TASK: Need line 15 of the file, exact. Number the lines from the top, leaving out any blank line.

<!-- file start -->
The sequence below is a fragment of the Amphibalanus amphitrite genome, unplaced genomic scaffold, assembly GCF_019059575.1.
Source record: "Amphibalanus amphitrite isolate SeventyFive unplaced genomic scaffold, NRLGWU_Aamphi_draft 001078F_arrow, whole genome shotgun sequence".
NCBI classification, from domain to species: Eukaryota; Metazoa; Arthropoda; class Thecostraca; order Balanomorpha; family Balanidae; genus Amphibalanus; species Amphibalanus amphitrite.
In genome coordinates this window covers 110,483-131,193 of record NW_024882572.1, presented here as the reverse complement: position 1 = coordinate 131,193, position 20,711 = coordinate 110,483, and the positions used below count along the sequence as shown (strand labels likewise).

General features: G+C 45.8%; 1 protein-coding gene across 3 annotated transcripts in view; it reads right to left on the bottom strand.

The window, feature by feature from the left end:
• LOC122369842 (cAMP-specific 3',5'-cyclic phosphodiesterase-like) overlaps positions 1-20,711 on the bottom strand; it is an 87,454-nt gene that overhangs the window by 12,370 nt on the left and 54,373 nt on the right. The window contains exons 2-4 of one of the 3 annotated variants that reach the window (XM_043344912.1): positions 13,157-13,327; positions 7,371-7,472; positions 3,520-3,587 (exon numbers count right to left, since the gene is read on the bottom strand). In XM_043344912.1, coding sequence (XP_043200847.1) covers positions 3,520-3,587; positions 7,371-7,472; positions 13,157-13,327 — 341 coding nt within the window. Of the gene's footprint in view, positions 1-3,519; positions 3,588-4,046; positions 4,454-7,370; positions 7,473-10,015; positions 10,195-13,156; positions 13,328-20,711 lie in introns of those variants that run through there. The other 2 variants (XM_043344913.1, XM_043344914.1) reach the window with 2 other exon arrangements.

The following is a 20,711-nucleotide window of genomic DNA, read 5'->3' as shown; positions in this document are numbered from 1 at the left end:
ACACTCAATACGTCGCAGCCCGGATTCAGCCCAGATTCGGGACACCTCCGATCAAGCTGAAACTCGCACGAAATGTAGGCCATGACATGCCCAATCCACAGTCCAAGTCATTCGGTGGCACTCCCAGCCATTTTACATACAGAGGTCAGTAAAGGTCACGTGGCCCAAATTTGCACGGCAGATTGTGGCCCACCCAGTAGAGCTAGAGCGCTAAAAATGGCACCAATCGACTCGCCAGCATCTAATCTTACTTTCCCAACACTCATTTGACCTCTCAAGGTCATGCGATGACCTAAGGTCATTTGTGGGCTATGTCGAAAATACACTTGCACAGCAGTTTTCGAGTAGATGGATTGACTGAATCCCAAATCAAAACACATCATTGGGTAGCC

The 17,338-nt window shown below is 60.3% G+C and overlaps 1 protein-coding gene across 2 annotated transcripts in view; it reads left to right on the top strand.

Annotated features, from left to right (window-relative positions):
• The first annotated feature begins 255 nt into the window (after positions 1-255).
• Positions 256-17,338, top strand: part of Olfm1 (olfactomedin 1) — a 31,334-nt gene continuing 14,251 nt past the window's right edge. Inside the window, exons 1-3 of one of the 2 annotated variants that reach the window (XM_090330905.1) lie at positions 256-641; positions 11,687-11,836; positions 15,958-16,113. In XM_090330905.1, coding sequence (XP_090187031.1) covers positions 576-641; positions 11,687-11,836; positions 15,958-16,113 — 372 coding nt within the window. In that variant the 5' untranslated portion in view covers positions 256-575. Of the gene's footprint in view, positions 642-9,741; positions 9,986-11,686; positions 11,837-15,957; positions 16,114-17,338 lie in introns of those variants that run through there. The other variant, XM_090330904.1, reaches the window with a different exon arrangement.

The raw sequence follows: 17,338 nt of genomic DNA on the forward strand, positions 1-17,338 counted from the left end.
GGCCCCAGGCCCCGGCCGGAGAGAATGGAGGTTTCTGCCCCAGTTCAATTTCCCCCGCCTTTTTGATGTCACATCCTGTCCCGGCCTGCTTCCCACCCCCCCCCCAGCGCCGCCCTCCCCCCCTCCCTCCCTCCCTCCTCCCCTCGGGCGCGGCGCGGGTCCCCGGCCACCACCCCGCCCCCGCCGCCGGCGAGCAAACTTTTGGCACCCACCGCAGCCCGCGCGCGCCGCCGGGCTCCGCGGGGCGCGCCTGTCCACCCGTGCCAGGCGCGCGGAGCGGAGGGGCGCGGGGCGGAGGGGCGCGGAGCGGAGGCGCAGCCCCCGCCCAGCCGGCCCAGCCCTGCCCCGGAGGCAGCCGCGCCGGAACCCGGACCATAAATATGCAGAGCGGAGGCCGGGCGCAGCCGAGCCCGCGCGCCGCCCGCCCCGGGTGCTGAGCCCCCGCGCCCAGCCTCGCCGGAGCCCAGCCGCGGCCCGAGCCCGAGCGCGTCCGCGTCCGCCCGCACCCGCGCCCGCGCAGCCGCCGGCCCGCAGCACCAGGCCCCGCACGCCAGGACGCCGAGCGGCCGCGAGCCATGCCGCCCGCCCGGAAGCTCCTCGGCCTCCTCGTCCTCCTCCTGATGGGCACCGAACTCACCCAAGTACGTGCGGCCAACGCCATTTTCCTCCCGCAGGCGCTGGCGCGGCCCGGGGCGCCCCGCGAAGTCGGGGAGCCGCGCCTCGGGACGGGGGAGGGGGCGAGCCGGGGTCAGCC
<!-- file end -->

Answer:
GGCCCCAGGCCCCGGCCGGAGAGAATGGAGGTTTCTGCCCCAGTTCAATTTCCCCCGCCTTTTTGATGTCACATCCTGTCCCGGCCTGCTTCCCACCCCCCCCCCAGCGCCGCCCTCCCCCCCTCCCTCCCTCCCTCCTCCCCTCGGGCGCGGCGCGGGTCCCCGGCCACCACCCCGCCCCCGCCGCCGGCGAGCAAACTTTTGGCACCCACCGCAGCCCGCGCGCGCCGCCGGGCTCCGCGGGGCGCGCCTGTCCACCCGTGCCAGGCGCGCGGAGCGGAGGGGCGCGGGGCGGAGGGGCGCGGAGCGGAGGCGCAGCCCCCGCCCAGCCGGCCCAGCCCTGCCCCGGAGGCAGCCGCGCCGGAACCCGGACCATAAATATGCAGAGCGGAGGCCGGGCGCAGCCGAGCCCGCGCGCCGCCCGCCCCGGGTGCTGAGCCCCCGCGCCCAGCCTCGCCGGAGCCCAGCCGCGGCCCGAGCCCGAGCGCGTCCGCGTCCGCCCGCACCCGCGCCCGCGCAGCCGCCGGCCCGCAGCACCAGGCCCCGCACGCCAGGACGCCGAGCGGCCGCGAGCCATGCCGCCCGCCCGGAAGCTCCTCGGCCTCCTCGTCCTCCTCCTGATGGGCACCGAACTCACCCAAGTACGTGCGGCCAACGCCATTTTCCTCCCGCAGGCGCTGGCGCGGCCCGGGGCGCCCCGCGAAGTCGGGGAGCCGCGCCTCGGGACGGGGGAGGGGGCGAGCCGGGGTCAGCC